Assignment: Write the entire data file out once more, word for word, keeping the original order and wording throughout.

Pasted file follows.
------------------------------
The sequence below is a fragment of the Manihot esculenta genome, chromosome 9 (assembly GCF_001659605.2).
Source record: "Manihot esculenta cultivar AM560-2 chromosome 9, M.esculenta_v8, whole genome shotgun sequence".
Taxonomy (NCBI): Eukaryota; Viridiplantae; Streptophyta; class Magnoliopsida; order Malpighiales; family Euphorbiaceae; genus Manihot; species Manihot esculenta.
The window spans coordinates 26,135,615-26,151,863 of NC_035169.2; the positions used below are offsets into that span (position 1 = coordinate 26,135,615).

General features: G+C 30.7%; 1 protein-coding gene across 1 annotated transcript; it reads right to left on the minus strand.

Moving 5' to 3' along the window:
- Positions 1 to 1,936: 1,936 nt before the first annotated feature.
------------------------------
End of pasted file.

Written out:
The sequence below is a fragment of the Manihot esculenta genome, chromosome 9 (assembly GCF_001659605.2).
Source record: "Manihot esculenta cultivar AM560-2 chromosome 9, M.esculenta_v8, whole genome shotgun sequence".
Taxonomy (NCBI): Eukaryota; Viridiplantae; Streptophyta; class Magnoliopsida; order Malpighiales; family Euphorbiaceae; genus Manihot; species Manihot esculenta.
The window spans coordinates 26,135,615-26,151,863 of NC_035169.2; the positions used below are offsets into that span (position 1 = coordinate 26,135,615).

General features: G+C 30.7%; 1 protein-coding gene across 1 annotated transcript; it reads right to left on the minus strand.

Moving 5' to 3' along the window:
- Positions 1 to 1,936: 1,936 nt before the first annotated feature.